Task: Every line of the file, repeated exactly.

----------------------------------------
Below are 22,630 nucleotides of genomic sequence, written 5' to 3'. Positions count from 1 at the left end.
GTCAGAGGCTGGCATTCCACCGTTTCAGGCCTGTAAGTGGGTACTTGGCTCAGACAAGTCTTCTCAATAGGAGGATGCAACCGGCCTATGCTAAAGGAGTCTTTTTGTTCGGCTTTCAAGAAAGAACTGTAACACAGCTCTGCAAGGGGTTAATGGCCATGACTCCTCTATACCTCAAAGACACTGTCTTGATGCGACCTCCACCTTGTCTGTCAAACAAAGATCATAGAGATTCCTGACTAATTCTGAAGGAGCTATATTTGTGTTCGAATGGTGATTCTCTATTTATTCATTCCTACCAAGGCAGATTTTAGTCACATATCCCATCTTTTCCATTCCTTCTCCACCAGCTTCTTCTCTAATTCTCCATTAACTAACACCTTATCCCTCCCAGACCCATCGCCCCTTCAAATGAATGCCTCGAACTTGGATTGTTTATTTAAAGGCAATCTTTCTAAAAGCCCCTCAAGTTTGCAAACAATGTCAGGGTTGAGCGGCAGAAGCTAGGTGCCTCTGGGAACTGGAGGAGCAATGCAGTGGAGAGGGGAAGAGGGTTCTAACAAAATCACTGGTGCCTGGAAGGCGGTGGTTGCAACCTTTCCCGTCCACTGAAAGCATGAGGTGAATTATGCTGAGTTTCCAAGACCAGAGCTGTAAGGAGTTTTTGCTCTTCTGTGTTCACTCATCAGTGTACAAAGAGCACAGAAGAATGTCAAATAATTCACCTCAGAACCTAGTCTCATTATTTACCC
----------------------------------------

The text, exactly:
Below are 22,630 nucleotides of genomic sequence, written 5' to 3'. Positions count from 1 at the left end.
GTCAGAGGCTGGCATTCCACCGTTTCAGGCCTGTAAGTGGGTACTTGGCTCAGACAAGTCTTCTCAATAGGAGGATGCAACCGGCCTATGCTAAAGGAGTCTTTTTGTTCGGCTTTCAAGAAAGAACTGTAACACAGCTCTGCAAGGGGTTAATGGCCATGACTCCTCTATACCTCAAAGACACTGTCTTGATGCGACCTCCACCTTGTCTGTCAAACAAAGATCATAGAGATTCCTGACTAATTCTGAAGGAGCTATATTTGTGTTCGAATGGTGATTCTCTATTTATTCATTCCTACCAAGGCAGATTTTAGTCACATATCCCATCTTTTCCATTCCTTCTCCACCAGCTTCTTCTCTAATTCTCCATTAACTAACACCTTATCCCTCCCAGACCCATCGCCCCTTCAAATGAATGCCTCGAACTTGGATTGTTTATTTAAAGGCAATCTTTCTAAAAGCCCCTCAAGTTTGCAAACAATGTCAGGGTTGAGCGGCAGAAGCTAGGTGCCTCTGGGAACTGGAGGAGCAATGCAGTGGAGAGGGGAAGAGGGTTCTAACAAAATCACTGGTGCCTGGAAGGCGGTGGTTGCAACCTTTCCCGTCCACTGAAAGCATGAGGTGAATTATGCTGAGTTTCCAAGACCAGAGCTGTAAGGAGTTTTTGCTCTTCTGTGTTCACTCATCAGTGTACAAAGAGCACAGAAGAATGTCAAATAATTCACCTCAGAACCTAGTCTCATTATTTACCC